Investment on converting waste to energy in Cambodia has been boosted as part of urban garbage management in what officials said would help to keep the country clean and generate power for the grid.
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Investment in generating power from burning waste is mentioned in the draft on urban waste management policy which is being discussed by inter-ministries mainly led by the Ministry of Economy and Ministry of Environment.
The policy was discussed yesterday with participants including the heads of the inter-ministries of the Ministry of Economy and Finance, Ministry of Environment and Phnom Penh City Hall.
According to a report from the Ministry of Environment, 1.7 million tonnes of solid waste was collected and sent to waste dumpsites, a 15 percent increase year-on-year. The solid waste accounted for 51 percent of total rubbish in 2018.
The policy on urban solid waste management lasts from 2019 to 2028. One of the prioritised projects stated in it is that there should be investment in converting energy from urban solid waste – a new development for Cambodia.
The government has encouraged the private sector to step up investment in converting waste to energy in a marathon of discussions between commercial companies and the government’s ministries and institutions.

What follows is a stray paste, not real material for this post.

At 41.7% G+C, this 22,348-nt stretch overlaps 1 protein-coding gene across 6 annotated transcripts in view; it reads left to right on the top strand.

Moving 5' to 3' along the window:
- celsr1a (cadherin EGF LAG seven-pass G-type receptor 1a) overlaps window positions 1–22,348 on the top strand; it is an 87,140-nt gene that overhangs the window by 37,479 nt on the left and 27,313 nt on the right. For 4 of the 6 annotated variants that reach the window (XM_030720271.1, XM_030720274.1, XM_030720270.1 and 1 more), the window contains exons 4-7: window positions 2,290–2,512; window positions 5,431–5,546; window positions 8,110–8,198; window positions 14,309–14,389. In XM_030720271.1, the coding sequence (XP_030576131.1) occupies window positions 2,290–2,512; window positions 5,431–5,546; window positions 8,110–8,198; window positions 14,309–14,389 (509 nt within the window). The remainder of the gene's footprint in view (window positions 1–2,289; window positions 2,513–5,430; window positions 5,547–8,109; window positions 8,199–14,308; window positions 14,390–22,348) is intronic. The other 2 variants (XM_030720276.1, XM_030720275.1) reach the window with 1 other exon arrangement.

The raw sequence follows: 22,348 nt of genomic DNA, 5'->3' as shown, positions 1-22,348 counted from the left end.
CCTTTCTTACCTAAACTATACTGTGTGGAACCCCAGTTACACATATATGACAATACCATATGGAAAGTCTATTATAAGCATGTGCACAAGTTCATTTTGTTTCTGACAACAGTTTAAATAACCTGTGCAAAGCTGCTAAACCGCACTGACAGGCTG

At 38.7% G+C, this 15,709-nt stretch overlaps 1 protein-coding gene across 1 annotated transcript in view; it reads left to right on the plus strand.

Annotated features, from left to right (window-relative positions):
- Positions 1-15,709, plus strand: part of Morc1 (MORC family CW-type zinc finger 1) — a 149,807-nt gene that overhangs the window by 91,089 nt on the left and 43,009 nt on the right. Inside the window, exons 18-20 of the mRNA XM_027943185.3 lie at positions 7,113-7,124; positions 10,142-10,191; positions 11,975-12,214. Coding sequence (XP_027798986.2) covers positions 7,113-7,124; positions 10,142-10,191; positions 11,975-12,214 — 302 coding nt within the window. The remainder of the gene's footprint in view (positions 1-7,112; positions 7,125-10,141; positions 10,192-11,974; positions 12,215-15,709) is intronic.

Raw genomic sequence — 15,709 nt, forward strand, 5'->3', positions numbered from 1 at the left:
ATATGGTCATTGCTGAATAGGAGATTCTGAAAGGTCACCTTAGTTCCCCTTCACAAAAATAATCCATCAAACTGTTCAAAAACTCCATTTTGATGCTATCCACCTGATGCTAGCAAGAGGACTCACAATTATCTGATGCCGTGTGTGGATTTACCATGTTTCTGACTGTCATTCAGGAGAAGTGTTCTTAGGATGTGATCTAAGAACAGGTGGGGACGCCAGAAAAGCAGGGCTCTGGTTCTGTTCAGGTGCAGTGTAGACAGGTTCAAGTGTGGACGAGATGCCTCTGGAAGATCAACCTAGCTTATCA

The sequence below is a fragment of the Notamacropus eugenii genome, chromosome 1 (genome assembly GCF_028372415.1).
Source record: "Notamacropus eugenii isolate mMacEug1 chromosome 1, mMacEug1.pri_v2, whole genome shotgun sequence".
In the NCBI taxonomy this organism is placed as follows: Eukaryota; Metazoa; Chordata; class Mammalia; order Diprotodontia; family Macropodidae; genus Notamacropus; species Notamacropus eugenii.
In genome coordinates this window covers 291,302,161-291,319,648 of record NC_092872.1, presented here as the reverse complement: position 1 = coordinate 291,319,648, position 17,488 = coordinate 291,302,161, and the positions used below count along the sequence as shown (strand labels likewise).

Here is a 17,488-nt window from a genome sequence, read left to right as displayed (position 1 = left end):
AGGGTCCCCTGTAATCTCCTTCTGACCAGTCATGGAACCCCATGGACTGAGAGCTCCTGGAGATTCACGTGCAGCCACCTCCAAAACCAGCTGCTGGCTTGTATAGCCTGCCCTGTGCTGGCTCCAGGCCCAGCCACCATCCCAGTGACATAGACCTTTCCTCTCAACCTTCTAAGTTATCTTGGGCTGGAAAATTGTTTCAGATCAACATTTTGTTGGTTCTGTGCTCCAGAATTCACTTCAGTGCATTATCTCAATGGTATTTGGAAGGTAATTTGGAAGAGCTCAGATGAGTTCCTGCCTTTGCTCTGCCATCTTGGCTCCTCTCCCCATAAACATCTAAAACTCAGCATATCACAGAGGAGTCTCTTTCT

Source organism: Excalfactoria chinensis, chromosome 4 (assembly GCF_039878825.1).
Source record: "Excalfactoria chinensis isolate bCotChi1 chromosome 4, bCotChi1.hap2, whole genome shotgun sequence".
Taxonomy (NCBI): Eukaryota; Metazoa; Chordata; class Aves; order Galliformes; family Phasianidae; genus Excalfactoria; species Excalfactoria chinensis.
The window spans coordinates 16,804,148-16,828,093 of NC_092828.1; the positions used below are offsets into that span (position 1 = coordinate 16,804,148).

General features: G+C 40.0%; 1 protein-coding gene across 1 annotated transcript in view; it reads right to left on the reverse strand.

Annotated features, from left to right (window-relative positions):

Victor Jona, director general of energy at the Ministry of Mines and Energy, said yesterday that the high cost of investment and power tariffs generated from waste-burning power plants are higher compared with other power sources,.
“The tariff from burning to generate power is higher but it is important because it can keep our cities clean from waste and also get power for the grid,” Jona said.
“We have issued certificates for companies to conduct studies [on converting waste to power] but the cost of products make the power tariff sold to the EDC (Cambodia’s electricity authorities) higher and so it does not match government policy to decrease the cost of power every year to people,” Jona said.
The power tariff from waste-burnt power plants is around $0.14 to $0.15 per kilowatt hour sold to the EDC and power tariff from hydro dams is $0.06 to $0.07 per kilowatt hour. It is $0.08 per kilowatt hour from coal-fired power plants.
“Through the discussion, we hope the government through the Ministry of Economy and Finance will find an appropriate deal such as a subsidy policy to encourage waste-to-energy investment,” Jona said.